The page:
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Foiling the garbage glut in Oregon.

Foiling the garbage blut in Oregon

Waste disposal sites are like maximum-security prisons and heavy-metal bands: hardly anyone wants one for a neighbor. Yet garbage must be disposed of. What to do with it has become one of the more troubling topics of the 1980s.

Each year, Los Angeles County products more than 14 million tons of solid waste. Within 10 years, all its existing landfills will reach capacity. Portland is debating whether to ship waste 150 miles east.

Not too long ago, mass incineration facilities were looked on as the solution. But fears of smokestack-borne toxics cancelled plans for the LANCER project in Los Angeles and the SANDER project in San Diego.

And so something has happened. Recycling was a 1970s cause that in the 1980s had the out-of-fashion air of a macrame wall hanging. Now it's a state-of-the-art waste management technique. Says Peter Grogan, a waste management consultant in Denver, "We're in a real transitional shift, comparable to the energy crisis of the 1970s. Major municipalities are having to incorporate recycling into their solid-waste plans."

With three quarters of a million residents, San Jose offers curbside recycling to 172,000 homes. Not far away, the Marin Recycling Center in San Rafael employs methods high-tech (an indoor dump as big as three football fields, equipped with machines to process 11 varieties of recyclables) and low-tech (a barnyard of pigs, chickens, lambs, and horses that eat waste food). The combination recycled 43 million pounds of waste last year.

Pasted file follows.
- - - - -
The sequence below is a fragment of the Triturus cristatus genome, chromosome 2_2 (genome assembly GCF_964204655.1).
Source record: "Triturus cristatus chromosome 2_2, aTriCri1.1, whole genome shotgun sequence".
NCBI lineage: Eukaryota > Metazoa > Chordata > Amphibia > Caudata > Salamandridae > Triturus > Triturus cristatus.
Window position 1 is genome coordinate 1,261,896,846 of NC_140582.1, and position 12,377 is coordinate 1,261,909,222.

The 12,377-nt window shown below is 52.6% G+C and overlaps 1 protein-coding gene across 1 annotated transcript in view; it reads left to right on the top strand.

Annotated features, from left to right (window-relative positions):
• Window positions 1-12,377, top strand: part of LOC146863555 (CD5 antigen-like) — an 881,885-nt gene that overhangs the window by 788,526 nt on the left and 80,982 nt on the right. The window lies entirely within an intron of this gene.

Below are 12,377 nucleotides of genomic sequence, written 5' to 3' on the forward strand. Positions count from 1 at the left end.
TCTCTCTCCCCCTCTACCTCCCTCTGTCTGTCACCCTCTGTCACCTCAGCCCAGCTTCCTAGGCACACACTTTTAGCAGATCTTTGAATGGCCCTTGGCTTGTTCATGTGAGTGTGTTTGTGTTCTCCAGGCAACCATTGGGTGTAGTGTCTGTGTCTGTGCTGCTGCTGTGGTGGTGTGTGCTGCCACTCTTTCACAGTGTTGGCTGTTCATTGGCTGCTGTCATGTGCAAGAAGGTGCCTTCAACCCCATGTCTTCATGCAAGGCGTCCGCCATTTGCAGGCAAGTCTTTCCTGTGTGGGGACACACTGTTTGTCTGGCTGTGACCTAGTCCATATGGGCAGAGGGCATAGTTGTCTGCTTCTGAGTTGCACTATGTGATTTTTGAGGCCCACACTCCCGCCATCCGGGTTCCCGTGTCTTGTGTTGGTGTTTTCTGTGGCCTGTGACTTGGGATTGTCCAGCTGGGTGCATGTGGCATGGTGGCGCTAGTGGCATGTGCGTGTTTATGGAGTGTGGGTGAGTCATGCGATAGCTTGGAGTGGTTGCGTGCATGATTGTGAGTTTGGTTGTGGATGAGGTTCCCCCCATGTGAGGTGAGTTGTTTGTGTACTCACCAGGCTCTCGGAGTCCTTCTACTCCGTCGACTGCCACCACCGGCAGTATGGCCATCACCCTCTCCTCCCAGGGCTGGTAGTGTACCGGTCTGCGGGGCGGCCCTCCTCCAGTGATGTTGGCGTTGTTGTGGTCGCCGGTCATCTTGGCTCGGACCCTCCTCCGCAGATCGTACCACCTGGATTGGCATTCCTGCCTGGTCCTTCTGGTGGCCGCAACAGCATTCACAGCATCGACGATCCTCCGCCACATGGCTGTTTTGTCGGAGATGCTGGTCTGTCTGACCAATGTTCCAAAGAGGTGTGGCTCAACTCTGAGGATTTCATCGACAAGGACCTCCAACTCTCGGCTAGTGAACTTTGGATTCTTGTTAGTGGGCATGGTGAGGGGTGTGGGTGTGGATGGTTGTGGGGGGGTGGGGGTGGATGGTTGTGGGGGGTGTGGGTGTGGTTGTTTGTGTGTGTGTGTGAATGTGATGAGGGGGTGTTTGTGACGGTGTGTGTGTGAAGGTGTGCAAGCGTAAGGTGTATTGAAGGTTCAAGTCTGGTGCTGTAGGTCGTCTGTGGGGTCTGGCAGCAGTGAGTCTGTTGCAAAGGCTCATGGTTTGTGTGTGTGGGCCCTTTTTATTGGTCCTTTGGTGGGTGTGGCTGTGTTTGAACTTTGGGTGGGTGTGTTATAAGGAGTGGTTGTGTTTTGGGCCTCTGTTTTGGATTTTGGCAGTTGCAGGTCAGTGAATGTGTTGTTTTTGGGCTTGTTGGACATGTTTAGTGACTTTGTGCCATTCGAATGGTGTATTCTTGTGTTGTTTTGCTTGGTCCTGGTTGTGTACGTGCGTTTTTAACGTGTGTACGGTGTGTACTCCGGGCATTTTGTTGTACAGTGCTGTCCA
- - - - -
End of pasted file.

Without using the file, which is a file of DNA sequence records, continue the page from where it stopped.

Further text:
California's Bottle and Can Recycling Act of last year mandates some statewide recycling. But Oregon's Opportunity to Recycle Act may be the most ambitious statewide approach of all. It divides the state into "wastesheds." Within them, each disposal site must offer recycling facilities, and every city with 4,000 or more residents must offer curbside recycling at least once a month.

The definition of "recyclable" depends on the existence of nearby markets for the material and the cost of disposal. In Portland, 10 categories of materials, from motor oil to yard debris, are deemed worth recycling. In sparsely settled eastern Oregon, the list is shorter. Flexibility is needed, as the program depends on private garbage haulers: the recycled materials' value plus the garbage rates paid by customers must exceed the hauler's costs.

One program star is the Portland suburb of West Linn. The 13,000-person city has a household participation rate of 60 percent. Lane County, home to Eugene, recovers 20 percent of its waste stream (national average is 8 percent). There's an active program of recycling education in the schools. Says Ken Sandusky, Lane County recycling coordinator, "We even have bumper stickers on county vehicles that say, 'Recycling: So Simple It Works.'"

Three factors determine the public's enthusiasm for recycling, believes Elaine Glendening of Oregon's Department of Environmental Quality. "First, you need once-a-week service, with recyclables picked up on the same day as the garbage. Second, it helps to provide separate containers. Third, you need education and promotion, especially in the schools."

Oregon's program has suffered some hitches. Not every hauler has willingly participated; in some places, funds for promotion have been lacking. Nor is recycling a cure-all. It doesn't deal with toxic wastes. Nor with sewage. But as the cost of other disposal options rises, Oregon's experience does seem to show recycling can be more than a matter of good intentions. It can be good economics as well.

Photo: Bottles get a bashing at Lane County recycling center. Bluebird troop watches, part of recycling education program
COPYRIGHT 1988 Sunset Publishing Corp.
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Copyright 1988 Gale, Cengage Learning. All rights reserved.

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Title Annotation:Sunset's 90th Anniversary Special Report; waste disposal sites
Date:May 1, 1988
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